After their qualifying exams are over and most of their required coursework is completed, graduate students disperse back to their labs for the long haul. Most classes and exams occur in the first year or two of a Ph.D. program; afterward, students focus full-time on their independent studies and dedicate their time to pursuing their thesis work. As exciting as this time is, it’s also the most difficult. Distractions are few and far between, so students are consumed with the sometimes confusing and disheartening task of exploring uncharted territory. Trouble with experiments, academic advisors or other requirements can lead to a loss of self-confidence and decreased motivation.

This period is commonly referred to as the “third-year slump.” And it’s not uncommon. A study at UC Berkeley found that almost half of Ph.D. students in science and engineering are depressed. Another study, which surveyed over 3,500 Belgian students, found that over half had experienced at least two symptoms of poor mental health in the past few weeks, while about a third were at risk for a mental health disorder, such as depression.

You might be experiencing the third-year slump if you have any of the following symptoms:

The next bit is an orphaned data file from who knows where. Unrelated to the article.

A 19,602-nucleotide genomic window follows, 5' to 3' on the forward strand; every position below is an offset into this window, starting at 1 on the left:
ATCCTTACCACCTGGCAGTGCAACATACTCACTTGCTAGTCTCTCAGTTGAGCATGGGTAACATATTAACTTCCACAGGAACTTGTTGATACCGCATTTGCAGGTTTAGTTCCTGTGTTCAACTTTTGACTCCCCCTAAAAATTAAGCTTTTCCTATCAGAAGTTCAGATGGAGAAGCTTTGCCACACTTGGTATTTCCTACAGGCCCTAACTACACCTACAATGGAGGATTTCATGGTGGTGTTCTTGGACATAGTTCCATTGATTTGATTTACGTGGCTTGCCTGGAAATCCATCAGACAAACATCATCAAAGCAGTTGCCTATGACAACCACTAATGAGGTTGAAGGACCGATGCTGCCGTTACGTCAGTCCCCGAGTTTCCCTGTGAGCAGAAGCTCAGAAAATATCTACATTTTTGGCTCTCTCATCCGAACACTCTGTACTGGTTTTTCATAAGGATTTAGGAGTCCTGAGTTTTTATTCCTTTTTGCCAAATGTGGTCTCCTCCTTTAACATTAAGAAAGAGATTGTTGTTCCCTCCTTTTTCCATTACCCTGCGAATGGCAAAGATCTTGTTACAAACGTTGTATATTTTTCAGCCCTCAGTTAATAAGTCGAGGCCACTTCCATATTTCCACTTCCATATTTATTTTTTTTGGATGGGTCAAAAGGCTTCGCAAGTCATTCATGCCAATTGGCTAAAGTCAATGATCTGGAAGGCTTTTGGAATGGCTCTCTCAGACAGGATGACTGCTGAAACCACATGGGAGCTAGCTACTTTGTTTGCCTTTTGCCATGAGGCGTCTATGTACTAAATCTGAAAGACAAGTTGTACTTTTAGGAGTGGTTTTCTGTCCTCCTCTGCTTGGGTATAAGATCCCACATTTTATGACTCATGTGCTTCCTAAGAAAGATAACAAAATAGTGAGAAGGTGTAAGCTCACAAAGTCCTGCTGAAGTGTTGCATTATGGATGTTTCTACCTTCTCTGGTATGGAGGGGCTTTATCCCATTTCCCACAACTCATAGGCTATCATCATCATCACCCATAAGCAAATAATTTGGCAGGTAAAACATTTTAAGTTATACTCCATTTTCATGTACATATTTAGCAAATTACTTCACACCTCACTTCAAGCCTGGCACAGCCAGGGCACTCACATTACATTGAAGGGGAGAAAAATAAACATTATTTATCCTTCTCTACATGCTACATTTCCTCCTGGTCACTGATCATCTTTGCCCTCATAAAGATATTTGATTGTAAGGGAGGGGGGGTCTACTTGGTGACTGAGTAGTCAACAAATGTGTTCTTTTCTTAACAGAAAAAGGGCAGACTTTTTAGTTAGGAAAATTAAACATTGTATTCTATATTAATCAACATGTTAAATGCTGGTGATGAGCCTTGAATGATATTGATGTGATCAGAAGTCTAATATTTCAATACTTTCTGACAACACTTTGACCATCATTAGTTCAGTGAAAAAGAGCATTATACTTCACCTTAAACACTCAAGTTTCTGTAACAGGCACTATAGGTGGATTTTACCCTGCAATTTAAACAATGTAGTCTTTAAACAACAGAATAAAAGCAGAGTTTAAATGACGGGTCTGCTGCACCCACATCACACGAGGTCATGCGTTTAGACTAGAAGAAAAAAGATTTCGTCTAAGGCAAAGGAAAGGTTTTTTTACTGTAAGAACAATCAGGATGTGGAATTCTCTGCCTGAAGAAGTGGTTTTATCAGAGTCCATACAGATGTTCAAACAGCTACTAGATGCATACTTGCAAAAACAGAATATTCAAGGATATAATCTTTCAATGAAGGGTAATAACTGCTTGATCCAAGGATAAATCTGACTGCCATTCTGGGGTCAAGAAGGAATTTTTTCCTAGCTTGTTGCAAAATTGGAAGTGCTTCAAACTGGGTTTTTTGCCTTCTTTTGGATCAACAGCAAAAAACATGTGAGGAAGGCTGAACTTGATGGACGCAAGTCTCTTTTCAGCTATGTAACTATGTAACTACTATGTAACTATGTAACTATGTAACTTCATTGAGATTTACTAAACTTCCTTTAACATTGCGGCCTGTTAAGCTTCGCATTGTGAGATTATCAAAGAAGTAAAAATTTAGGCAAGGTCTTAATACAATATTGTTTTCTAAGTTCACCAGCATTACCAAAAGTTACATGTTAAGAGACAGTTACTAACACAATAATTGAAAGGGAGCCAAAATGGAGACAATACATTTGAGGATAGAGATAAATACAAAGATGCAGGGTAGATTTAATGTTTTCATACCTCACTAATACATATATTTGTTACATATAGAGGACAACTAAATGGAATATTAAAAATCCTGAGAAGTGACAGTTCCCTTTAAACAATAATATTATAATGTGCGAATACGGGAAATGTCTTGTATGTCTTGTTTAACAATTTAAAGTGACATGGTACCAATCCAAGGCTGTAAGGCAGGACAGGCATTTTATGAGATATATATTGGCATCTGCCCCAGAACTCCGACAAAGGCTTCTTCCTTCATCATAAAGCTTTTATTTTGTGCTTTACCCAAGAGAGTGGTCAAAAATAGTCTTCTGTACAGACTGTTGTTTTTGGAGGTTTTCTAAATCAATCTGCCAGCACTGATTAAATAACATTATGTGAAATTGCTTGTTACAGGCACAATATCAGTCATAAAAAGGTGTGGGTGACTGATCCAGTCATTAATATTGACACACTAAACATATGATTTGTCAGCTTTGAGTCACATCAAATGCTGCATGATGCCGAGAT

• Feeling as if you are under constant strain
  • Unhappiness or feelings of despair
  • Loss of sleep
  • Loss of self-confidence
  • Feelings of uselessness or futility in the lab
  • Poor concentration
  • An inability to make decisions

Recognizing the problem is just the first step. The next step is reaching out for help. Try some of the following tips:

  • Talk to your advisor. Their role during your Ph.D. is to guide you. If you feel you need more support or direction, sit down with your advisor.
  • If your advisor has been causing some of your stress, try reaching out to another faculty member. Remember, your thesis committee members can help, too! These faculty members are familiar with your work and your advisor, so they might be able to help coordinate changes or modifications that can be made to your thesis goals or your work environment.
  • Take time to have fun with friends and family. An important part of a healthy work-life balance is maintaining your relationships outside of the lab. It’s also helpful to have someone with whom you can vent your frustrations.
  • Don’t forget to maintain healthy habits, like getting enough sleep, exercising or eating fruits and vegetables. Being tired or hungry might exacerbate your other worries. Taking time to take care of yourself will pay off in increased productivity and fewer mistakes in the lab.
  • Try talking to other graduate students. Johns Hopkins Graduate Student Association holds monthly meetings and can match you up with a senior graduate student. Beer and snacks are provided as an added bonus!
  • Lastly, if you think you may be experiencing depression or another psychiatric disorder, contact a professional. The Johns Hopkins Student Assistance Program has counseling, support and life coaching services, and the physicians at University Health Services can direct you to a specialist if needed.

Related Content

Share This Post